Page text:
Shifting our attention to today’s technology and its usage, we can see how there too humankind acts out of different perception of morality. Let’s start from the bottom line. Information and Communication Technology (ICT) enables us to collect, process, store, and forward information. With the power of social media, on a personal level, this can be done at a quantity, quality and speed as never before. Even these days, when physical connection across the world is rather limited, it is the human-created technology that enables us to be closer to each other more than ever in the past.
On the contrary, the combination of ICT and social media gives a perfect basis for modern warfare weapons. As a matter of fact, as our digital dependency grows – and especially how it does in 2020 – so does the number of cybercrimes, with an attack taking place worldwide every 39 seconds. We see examples throughout industries and different aspects of our lives, including fake social media accounts to influence Trump’s re-election in 2020 and ransomware attacks in the healthcare industry, such as the one on a German Hospital in September 2020 resulting in the first death of its kind. And even though communication and freedom of are the basis of democracy, humans do turn against humans using technology with the hope to eliminate publicly expressed opposition – resulting, for instance, in the homicide of Jamal Khasoggy by the Saudi Kingdom. In this example, Khasoggy’s and his closest friend’s – Omar Abdulaziz – phone (WhatsApp messages) were hacked by the Israel-based cyber company NSO Group’s Pegasus – a powerful piece of malware designed to spy on its users. The malware was to be for fighting terrorism and crime. In this case, however, it has violated the human rights of dissidents, opposition figures and activists, by selling the software to oppressive regimes – to Saudi Arabia, leading to the killing of Khasoggy.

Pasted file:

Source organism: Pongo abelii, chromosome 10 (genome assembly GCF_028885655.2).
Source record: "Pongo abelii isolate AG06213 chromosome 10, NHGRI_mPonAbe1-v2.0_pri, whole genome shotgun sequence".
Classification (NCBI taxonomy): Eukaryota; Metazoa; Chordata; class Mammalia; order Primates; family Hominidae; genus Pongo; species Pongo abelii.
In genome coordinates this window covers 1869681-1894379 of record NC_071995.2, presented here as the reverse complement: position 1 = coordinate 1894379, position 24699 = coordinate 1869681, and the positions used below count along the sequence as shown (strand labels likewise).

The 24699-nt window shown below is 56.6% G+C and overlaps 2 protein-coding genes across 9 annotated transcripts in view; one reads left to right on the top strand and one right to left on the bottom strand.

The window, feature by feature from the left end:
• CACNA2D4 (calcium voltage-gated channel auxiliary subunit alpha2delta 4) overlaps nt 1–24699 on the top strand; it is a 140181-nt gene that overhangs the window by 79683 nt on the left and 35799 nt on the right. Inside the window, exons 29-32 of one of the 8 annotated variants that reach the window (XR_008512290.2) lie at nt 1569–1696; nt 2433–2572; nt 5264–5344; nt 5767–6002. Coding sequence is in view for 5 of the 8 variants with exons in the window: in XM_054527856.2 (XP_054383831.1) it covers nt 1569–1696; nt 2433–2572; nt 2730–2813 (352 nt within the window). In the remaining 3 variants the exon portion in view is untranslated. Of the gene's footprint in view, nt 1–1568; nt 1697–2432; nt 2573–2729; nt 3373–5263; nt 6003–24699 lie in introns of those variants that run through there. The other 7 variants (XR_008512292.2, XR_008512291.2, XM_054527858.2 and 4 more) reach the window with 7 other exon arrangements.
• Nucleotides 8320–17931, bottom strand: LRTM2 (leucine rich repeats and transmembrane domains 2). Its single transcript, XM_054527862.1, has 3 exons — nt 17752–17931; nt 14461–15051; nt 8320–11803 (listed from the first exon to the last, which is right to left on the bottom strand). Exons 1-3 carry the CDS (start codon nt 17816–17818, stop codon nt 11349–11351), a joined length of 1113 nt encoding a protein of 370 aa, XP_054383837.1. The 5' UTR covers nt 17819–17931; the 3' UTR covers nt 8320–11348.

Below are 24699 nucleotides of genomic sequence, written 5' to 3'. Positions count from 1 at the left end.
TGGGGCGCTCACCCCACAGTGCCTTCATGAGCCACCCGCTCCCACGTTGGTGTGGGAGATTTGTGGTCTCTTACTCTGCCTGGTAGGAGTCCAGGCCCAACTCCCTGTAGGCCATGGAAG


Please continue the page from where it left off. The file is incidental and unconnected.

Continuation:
How far can we stretch the global morality gap before we go too far? Haven’t we actually already stretched it to its limits – or even further? So what is the way forward to find our way back to our core? Has humanity in fact ever been on common grounds when it comes to morality? Are we after the impossible, that with the growth of our global population is, in fact, out of reach and out of question? There is no easy answer or quick-fix to our challenges. Still, as I see and experience it through our Global Network, there is a solution; it lies in mutual understanding and joint forces – both of which on global common grounds.